GOVERNOR O’MALLEY ESTABLISHES OVERDOSE PREVENTION COUNCIL TO COMBAT OVERDOSES IN MARYLAND

Martin O’Malley announced the formation of the Overdose Prevention Council to counter an increase in the number of overdose deaths in an executive order released today. Under Governor O’Malley’s leadership, the state has added drug and alcohol overdose deaths to theAdministration’s 16 strategic goals and is currently working to drive down overdose deaths by 20 percent by 2015.

​"Maryland is more committed than ever to tackling the scourge of substance abuse afflicting so many of our neighbors, friends and family members," said Governor O'Malley. "With this Executive Order, I have tasked key State agencies to better coordinate and create strategies to drive down the number of overdoses in the state, provide needed treatment options, and expand our current outreach strategies. By working together to lift our fellow Marylanders out of addiction, we will ensure that we continue to keep our neighborhoods safe, and protect the health of our loved ones."

To address the epidemic, the Council will advise and assist in establishing a coordinated, statewide effort to reduce the number of fatal and non-fatal overdoses in Maryland. In addition, the Maryland Department of Health and Mental Hygiene (DHMH) released its 2013 Annual Report: Drug and Alcohol-Related Intoxication Deaths in Maryland.   The report shows that the number of heroin-related overdose deaths increased by 18 percent in 2013, from 392 in 2012 to 464 in 2013.   This increase, coupled with a rise in fentanyl and alcohol-related deaths, contributed to a 7 percent rise in the total number of Maryland fatal overdoses, from 799 in 2012 to 858 in 2013. 

In accordance with the Governor’s directive, DHMH  is launching a statewide public education campaign to raise awareness about opioid overdoses. The Department is partnering with local health departments to distribute posters, pamphlets, and emergency cards to assist those seeking information on the education and prevention of opioid overdoses.  Additionally, DHMH is launching a Facebook page on substance use disorders as a venue to distribute current information and share stories from residents across the state who are dealing with addiction.

“This campaign is aimed at family, friends, and community members,” said Dr.  Joshua Sharfstein, Secretary, DHMH. “Being able to identify and quickly respond to an overdose by dialing 9-1-1 and administering naloxone, if trained, will save lives.  Calling 2-1-1 is also the most effective way to learn more about treatment resources in your community.”

The Governor also directed the development of several additional initiatives aimed at curbing the opioid overdose epidemic.  These initiatives include:

Training and equipping first responders, including law enforcement officers, to administer naloxone to individuals who may have experienced a drug overdose.  Naloxone is a life-saving medication that can quickly restore the breathing of a person who has overdosed on heroin or prescription opioid pain medication.

Reviewing the availability of treatment and recovery services in facilities managed by the Department of Public Safety and Correctional Services and considering ways to expand access to treatment.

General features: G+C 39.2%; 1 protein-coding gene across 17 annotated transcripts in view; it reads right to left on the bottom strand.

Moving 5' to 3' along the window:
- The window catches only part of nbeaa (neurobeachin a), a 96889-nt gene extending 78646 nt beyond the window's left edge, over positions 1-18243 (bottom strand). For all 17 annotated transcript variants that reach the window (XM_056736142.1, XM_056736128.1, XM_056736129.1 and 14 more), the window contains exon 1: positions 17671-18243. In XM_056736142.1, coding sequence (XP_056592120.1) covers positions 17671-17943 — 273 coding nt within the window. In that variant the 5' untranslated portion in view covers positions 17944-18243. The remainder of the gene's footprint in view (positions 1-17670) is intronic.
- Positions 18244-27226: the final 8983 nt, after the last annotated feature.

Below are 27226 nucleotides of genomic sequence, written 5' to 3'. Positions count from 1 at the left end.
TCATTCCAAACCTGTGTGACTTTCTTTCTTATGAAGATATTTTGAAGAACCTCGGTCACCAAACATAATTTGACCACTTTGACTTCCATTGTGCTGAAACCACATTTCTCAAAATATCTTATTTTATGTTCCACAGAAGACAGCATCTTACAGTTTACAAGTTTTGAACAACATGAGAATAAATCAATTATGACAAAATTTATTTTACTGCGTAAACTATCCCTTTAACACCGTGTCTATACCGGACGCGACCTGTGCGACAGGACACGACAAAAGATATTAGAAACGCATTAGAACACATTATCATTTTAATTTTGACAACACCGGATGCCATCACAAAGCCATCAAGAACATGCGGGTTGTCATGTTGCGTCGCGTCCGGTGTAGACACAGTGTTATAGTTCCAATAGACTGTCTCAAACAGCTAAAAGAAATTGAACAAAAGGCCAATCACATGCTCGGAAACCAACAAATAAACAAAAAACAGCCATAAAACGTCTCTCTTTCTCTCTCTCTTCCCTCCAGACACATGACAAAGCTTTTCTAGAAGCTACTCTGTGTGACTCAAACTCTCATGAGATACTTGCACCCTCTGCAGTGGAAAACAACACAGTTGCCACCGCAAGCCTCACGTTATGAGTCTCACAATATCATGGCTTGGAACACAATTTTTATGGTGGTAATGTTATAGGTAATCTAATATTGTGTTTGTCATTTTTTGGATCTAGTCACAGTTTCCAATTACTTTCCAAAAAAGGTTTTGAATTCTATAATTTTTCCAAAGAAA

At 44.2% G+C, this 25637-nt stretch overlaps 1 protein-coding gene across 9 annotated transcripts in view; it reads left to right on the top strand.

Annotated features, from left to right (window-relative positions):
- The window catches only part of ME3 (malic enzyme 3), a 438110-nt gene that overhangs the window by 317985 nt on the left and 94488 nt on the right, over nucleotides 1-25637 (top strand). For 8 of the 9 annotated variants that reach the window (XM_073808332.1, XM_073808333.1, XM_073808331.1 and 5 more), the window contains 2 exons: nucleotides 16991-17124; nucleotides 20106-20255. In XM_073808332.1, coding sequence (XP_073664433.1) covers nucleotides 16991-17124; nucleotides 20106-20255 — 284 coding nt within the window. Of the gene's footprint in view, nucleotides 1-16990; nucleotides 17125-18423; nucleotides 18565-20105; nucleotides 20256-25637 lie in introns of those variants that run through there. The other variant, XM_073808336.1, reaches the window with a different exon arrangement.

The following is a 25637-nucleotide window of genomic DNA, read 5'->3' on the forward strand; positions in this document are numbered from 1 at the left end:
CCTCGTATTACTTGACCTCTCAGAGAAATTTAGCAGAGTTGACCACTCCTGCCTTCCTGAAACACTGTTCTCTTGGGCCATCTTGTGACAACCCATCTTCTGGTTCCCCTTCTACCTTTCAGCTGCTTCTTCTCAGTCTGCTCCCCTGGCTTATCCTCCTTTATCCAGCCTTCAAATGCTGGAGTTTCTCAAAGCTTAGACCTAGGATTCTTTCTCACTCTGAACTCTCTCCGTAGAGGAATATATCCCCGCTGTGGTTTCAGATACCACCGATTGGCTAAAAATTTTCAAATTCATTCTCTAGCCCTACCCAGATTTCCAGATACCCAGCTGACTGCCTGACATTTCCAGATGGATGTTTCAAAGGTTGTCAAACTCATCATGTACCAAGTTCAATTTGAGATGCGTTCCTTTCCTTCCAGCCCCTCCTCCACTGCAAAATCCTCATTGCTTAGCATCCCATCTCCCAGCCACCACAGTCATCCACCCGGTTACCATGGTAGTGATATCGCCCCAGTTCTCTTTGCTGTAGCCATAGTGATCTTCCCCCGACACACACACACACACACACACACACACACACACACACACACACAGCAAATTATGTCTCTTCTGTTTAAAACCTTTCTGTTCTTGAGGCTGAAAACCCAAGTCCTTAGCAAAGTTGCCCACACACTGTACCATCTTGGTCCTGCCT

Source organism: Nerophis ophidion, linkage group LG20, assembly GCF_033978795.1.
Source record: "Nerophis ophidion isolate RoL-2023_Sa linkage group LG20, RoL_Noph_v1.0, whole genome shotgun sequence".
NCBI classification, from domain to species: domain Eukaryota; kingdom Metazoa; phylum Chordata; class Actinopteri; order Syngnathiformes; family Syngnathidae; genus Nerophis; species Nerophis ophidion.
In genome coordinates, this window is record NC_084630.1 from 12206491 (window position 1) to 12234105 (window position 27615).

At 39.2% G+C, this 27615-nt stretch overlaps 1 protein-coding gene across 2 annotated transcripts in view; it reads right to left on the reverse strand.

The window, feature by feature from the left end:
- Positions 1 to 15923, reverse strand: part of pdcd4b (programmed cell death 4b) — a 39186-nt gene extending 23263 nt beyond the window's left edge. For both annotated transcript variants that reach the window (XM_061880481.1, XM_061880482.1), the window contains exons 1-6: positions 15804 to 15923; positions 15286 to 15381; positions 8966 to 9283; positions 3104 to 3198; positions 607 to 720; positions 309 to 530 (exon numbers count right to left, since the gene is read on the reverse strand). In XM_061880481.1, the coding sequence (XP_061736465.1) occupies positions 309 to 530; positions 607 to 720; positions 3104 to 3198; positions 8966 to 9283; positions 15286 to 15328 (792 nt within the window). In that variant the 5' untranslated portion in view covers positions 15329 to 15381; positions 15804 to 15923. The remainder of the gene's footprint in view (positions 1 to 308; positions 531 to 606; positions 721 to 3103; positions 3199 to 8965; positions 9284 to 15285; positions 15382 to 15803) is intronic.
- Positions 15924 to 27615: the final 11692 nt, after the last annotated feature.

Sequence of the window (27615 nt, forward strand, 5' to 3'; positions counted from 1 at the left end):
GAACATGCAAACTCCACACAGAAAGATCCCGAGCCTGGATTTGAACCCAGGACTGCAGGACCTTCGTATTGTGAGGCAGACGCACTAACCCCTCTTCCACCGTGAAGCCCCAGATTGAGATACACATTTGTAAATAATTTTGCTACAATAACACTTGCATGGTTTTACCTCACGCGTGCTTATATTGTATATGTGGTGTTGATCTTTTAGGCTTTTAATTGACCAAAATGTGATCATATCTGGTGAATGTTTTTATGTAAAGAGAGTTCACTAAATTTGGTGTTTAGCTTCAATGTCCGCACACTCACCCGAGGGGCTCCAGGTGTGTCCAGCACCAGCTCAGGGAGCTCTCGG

Additional information on the state’s efforts can be found on: http://governor.maryland.gov/documents/OPCFactSheet.pdf.

 

 

Substance Abuse Help

 

Zika Information

 

Rabies Information


     

WCHD News

Training available at a discounted cost to county alcohol licensees

(Snow Hill, MD)- The Worcester County Health Department is offering discounted TIPS (Training for Intervention Procedures) classes and certification to Worcester County alcohol-licensed establishments. TIPS training is shown to decrease an establishment’s chances of alcohol violation penalties, keep our community safer, and increase customer satisfaction.

Read more ...

Crystal Bell will participate in "Walkable Communities" training program.


Snow Hill, MD - America Walks, a national advocacy organization working to empower communities to create safe, accessible, and enjoyable places to walk, announced today that they are awarding Crystal Bell, of Worcester County Health Department, a Walking College Fellowship as part of the 2018 program. The Fellowship will enable Bell and other advocates from around the country to participate in a five-month training program designed to strengthen local efforts to make communities more walkable and livable.

Read more ...

Cases are on the Rise—Effects can be Harmful and Deadly

Baltimore, MD (April 17, 2018) – The Maryland Department of Health and the Maryland Poison Center have reported the fourth hospitalization in Maryland from individuals experiencing risk of severe bleeding after using synthetic cannabinoids, which are often called Spice, K2, Bliss, Scooby Snax, or fake weed. 

Read more ...

Click on an event below to register for that event and get more info:

 

 

Fatalities related to intoxication down in Somerset, Worcester and Wicomico in 2017

Snow Hill, MD- Deaths related to drug and alcohol intoxication, including opioid overdoses, are down in Worcester, Wicomico and Somerset Counties, according to 3rd Quarter 2017 Overdose Data released by the Maryland Department of Health last week. From January through September 2016, compared to the same period in 2017, intoxication fatalities are down 20-percent in Somerset County, 42-percent in Worcester County, and 32-percent in Wicomico County. The drop-off in the Tri-County region comes at a time when overall drug and alcohol related deaths in Maryland are on the rise.

Read more ...
 Lower Shore Health Insurance Assistance Program